And there’s a lot more of Catherine’s speech, but it boils down to Catherine’s argument that she should have done a better job of wiping out the Huguenots, and that allowing a few to live was a horrible mistake as the decision to spare some Huguenots “caused ten times more blood to flow in France.” The man who relates Catherine’s fictional summary of the St. Bartholomew’s Day Massacre is none other than Robespierre, and so we can conclude that he’s taking a tip from Catherine de’ Medici when it comes to slaughtering one’s enemies in an ends-justifies-the-means sort of way.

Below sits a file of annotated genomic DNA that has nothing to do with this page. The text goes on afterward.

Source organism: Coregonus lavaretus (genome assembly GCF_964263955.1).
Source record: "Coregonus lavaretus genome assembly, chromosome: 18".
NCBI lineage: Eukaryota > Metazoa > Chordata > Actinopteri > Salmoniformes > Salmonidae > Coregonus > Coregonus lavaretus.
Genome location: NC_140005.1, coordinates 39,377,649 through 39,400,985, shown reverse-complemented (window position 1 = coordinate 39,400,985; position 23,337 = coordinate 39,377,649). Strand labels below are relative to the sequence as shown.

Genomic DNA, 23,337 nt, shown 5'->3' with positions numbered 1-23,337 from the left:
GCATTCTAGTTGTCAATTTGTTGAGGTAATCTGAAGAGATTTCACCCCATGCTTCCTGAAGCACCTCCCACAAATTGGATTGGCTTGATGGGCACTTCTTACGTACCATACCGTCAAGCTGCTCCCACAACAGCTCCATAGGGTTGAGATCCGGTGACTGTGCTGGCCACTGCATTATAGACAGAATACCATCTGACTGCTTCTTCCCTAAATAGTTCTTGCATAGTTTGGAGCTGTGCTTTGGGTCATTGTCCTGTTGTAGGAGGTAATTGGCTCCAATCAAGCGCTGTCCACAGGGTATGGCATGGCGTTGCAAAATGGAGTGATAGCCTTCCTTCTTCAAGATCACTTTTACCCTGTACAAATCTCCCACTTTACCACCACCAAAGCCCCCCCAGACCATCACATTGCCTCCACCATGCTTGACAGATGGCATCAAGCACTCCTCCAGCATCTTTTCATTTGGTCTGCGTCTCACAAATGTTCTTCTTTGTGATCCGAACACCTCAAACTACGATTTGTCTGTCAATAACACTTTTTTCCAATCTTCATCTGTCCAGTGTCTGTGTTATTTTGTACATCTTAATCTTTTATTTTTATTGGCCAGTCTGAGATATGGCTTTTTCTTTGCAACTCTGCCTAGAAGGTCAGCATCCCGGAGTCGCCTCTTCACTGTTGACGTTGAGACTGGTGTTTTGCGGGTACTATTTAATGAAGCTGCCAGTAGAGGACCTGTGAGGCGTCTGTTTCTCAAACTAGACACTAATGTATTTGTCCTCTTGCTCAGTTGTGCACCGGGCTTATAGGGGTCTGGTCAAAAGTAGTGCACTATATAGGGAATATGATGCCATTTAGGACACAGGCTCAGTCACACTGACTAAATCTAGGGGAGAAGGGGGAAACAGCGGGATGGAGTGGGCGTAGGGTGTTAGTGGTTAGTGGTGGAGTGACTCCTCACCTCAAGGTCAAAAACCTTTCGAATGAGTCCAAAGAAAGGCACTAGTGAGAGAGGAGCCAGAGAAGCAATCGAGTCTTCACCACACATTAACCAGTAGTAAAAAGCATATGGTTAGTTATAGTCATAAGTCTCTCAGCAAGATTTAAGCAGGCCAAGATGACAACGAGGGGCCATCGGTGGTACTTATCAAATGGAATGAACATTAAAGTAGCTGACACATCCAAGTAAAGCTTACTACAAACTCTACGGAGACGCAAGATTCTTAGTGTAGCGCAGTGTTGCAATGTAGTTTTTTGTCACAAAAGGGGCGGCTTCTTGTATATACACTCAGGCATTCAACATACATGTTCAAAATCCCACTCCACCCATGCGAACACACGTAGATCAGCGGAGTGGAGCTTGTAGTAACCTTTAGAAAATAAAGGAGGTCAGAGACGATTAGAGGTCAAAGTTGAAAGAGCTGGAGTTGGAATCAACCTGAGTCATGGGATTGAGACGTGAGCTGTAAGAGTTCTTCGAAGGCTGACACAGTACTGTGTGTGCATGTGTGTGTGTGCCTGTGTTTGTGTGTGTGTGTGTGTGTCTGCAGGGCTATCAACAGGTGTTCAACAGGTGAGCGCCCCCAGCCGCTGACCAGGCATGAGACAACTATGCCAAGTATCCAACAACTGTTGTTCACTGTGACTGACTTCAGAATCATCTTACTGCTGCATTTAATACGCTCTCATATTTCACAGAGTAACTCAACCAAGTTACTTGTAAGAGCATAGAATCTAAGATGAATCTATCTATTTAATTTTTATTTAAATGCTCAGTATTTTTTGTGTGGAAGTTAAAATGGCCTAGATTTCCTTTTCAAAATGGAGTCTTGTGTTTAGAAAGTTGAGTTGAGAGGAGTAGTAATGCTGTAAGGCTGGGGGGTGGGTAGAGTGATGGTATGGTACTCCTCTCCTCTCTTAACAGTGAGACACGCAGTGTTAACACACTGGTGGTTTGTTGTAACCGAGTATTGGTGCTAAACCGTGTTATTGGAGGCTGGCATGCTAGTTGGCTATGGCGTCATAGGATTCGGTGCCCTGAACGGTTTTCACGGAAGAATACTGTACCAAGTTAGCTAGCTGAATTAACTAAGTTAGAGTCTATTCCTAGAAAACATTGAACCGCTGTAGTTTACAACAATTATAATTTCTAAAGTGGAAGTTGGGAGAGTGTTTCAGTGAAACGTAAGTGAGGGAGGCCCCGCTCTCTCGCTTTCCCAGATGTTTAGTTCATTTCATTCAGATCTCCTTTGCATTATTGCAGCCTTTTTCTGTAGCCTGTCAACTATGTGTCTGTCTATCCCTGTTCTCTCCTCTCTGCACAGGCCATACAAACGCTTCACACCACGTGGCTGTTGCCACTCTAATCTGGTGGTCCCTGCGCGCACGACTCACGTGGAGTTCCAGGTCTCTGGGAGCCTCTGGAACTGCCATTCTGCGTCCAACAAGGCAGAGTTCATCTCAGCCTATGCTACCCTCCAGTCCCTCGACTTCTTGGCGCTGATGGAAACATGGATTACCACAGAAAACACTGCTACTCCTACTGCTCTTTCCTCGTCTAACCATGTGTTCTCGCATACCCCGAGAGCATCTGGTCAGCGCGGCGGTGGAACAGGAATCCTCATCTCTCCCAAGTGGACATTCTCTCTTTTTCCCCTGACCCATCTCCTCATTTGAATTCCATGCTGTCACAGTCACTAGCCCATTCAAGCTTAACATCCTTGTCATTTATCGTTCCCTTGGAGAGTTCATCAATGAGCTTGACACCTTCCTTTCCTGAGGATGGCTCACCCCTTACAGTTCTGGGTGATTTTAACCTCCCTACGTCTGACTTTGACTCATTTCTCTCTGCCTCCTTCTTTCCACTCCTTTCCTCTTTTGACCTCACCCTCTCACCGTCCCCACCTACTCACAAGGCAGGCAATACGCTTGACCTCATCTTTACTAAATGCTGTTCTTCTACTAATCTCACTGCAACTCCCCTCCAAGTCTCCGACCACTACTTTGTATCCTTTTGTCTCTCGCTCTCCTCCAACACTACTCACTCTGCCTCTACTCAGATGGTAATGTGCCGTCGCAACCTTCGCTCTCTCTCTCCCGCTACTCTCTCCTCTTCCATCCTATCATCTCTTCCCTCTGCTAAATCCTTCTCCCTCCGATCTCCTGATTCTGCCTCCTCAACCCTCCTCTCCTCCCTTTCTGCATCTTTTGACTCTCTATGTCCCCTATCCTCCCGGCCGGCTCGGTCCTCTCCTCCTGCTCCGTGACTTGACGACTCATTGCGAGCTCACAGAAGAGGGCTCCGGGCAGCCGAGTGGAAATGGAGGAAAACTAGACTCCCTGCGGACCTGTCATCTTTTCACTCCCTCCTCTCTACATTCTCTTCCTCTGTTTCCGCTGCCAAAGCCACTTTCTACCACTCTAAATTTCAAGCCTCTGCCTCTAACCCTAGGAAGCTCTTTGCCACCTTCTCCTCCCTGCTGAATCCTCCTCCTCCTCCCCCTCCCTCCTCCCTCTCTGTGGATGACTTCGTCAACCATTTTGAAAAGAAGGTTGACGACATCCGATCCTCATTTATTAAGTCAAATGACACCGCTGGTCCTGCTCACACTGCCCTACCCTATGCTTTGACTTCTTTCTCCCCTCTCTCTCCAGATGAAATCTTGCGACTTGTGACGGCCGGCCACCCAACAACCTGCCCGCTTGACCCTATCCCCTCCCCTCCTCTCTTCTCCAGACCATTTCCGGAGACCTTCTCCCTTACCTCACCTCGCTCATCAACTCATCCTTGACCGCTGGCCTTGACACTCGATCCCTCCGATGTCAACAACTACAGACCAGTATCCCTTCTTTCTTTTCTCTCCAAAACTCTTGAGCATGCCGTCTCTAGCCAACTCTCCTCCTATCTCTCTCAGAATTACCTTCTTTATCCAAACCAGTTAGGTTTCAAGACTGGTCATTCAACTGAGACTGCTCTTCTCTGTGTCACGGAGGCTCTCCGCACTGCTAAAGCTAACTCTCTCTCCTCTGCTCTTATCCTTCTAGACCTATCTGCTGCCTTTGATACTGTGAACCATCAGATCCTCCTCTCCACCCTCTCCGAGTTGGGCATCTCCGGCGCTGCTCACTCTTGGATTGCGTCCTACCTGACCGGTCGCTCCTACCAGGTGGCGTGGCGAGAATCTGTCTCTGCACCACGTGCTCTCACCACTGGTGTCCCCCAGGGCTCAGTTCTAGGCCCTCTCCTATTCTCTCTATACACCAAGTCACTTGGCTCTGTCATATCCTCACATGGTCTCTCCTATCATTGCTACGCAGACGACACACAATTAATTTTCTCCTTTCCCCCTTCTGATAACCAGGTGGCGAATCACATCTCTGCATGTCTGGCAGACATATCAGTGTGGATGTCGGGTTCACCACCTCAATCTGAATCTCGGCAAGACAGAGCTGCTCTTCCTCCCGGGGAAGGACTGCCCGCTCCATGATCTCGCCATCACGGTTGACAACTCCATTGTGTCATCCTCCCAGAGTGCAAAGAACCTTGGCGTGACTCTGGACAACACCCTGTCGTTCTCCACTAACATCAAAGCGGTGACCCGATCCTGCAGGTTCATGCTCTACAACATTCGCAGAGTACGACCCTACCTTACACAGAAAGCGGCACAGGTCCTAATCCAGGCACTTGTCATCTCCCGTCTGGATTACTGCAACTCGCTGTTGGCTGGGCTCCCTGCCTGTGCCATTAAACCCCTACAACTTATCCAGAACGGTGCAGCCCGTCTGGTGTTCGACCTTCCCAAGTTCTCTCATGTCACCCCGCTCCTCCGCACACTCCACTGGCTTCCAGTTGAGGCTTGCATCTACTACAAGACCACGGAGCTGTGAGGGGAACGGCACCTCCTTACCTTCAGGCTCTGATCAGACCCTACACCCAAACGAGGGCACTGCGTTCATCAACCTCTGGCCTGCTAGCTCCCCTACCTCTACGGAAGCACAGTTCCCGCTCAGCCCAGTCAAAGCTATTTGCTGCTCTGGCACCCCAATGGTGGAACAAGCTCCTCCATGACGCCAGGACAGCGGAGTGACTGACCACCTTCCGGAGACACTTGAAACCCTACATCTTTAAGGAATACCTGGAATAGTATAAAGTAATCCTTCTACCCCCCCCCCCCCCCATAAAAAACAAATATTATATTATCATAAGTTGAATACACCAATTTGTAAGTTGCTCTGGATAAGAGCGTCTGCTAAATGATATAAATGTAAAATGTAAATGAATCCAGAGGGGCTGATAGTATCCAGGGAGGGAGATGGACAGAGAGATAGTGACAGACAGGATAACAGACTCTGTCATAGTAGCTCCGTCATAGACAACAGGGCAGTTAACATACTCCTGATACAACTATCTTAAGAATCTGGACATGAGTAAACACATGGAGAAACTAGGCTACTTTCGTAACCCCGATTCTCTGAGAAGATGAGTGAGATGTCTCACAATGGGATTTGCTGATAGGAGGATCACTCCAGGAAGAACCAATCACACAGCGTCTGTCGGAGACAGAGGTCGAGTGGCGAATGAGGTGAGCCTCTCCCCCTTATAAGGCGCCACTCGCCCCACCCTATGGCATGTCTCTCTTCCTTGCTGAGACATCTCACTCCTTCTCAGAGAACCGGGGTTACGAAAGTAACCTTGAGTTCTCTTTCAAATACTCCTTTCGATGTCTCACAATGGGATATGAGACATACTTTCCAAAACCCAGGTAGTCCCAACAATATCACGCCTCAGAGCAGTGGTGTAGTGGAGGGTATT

Anyway, a difficult piece from Balzac, the first two stories are fairly straightforward, but with the preamble and the third story, by tieing in the St. Bartholomew’s Day Massacre to the Revolution, and Catherine advising Robespierre to show no mercy when it comes to slaughtering one’s enemies, Balzac skirts dangerously close to condoning a heinous event that left thousands slaughtered in the streets. Even that old hypocrite, Ivan the Terrible, an expert in his own right on the slaughter of innocents, expressed “horror” at the mass killings.